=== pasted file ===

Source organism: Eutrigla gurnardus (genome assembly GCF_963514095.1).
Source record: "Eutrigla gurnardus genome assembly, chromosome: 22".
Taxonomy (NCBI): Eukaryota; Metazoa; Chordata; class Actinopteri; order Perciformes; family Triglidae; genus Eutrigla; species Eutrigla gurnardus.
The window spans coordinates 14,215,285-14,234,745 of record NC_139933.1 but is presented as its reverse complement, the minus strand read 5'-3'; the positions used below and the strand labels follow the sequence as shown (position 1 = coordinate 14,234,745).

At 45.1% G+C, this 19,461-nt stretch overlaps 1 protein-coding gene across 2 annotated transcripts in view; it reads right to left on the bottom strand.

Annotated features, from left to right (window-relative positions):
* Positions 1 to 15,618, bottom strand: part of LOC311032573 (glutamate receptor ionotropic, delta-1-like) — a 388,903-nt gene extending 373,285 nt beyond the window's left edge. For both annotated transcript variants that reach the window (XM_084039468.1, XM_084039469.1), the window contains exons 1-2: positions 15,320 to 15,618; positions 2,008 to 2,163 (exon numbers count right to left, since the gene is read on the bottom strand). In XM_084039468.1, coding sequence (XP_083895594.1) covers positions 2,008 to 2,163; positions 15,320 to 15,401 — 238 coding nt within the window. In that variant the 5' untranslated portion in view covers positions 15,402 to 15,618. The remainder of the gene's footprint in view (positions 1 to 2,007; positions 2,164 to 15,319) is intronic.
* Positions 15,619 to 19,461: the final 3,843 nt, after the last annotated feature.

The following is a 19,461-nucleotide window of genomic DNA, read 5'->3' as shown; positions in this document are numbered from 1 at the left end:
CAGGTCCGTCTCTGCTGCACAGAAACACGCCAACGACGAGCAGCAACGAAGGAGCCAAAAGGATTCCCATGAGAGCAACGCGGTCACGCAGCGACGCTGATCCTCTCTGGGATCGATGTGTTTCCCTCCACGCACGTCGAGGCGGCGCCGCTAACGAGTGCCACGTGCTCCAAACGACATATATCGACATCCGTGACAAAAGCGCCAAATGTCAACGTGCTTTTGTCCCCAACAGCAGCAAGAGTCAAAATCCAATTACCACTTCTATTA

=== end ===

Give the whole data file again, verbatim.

Source organism: Eutrigla gurnardus (genome assembly GCF_963514095.1).
Source record: "Eutrigla gurnardus genome assembly, chromosome: 22".
Taxonomy (NCBI): Eukaryota; Metazoa; Chordata; class Actinopteri; order Perciformes; family Triglidae; genus Eutrigla; species Eutrigla gurnardus.
The window spans coordinates 14,215,285-14,234,745 of record NC_139933.1 but is presented as its reverse complement, the minus strand read 5'-3'; the positions used below and the strand labels follow the sequence as shown (position 1 = coordinate 14,234,745).

At 45.1% G+C, this 19,461-nt stretch overlaps 1 protein-coding gene across 2 annotated transcripts in view; it reads right to left on the bottom strand.

Annotated features, from left to right (window-relative positions):
* Positions 1 to 15,618, bottom strand: part of LOC311032573 (glutamate receptor ionotropic, delta-1-like) — a 388,903-nt gene extending 373,285 nt beyond the window's left edge. For both annotated transcript variants that reach the window (XM_084039468.1, XM_084039469.1), the window contains exons 1-2: positions 15,320 to 15,618; positions 2,008 to 2,163 (exon numbers count right to left, since the gene is read on the bottom strand). In XM_084039468.1, coding sequence (XP_083895594.1) covers positions 2,008 to 2,163; positions 15,320 to 15,401 — 238 coding nt within the window. In that variant the 5' untranslated portion in view covers positions 15,402 to 15,618. The remainder of the gene's footprint in view (positions 1 to 2,007; positions 2,164 to 15,319) is intronic.
* Positions 15,619 to 19,461: the final 3,843 nt, after the last annotated feature.

The following is a 19,461-nucleotide window of genomic DNA, read 5'->3' as shown; positions in this document are numbered from 1 at the left end:
CAGGTCCGTCTCTGCTGCACAGAAACACGCCAACGACGAGCAGCAACGAAGGAGCCAAAAGGATTCCCATGAGAGCAACGCGGTCACGCAGCGACGCTGATCCTCTCTGGGATCGATGTGTTTCCCTCCACGCACGTCGAGGCGGCGCCGCTAACGAGTGCCACGTGCTCCAAACGACATATATCGACATCCGTGACAAAAGCGCCAAATGTCAACGTGCTTTTGTCCCCAACAGCAGCAAGAGTCAAAATCCAATTACCACTTCTATTA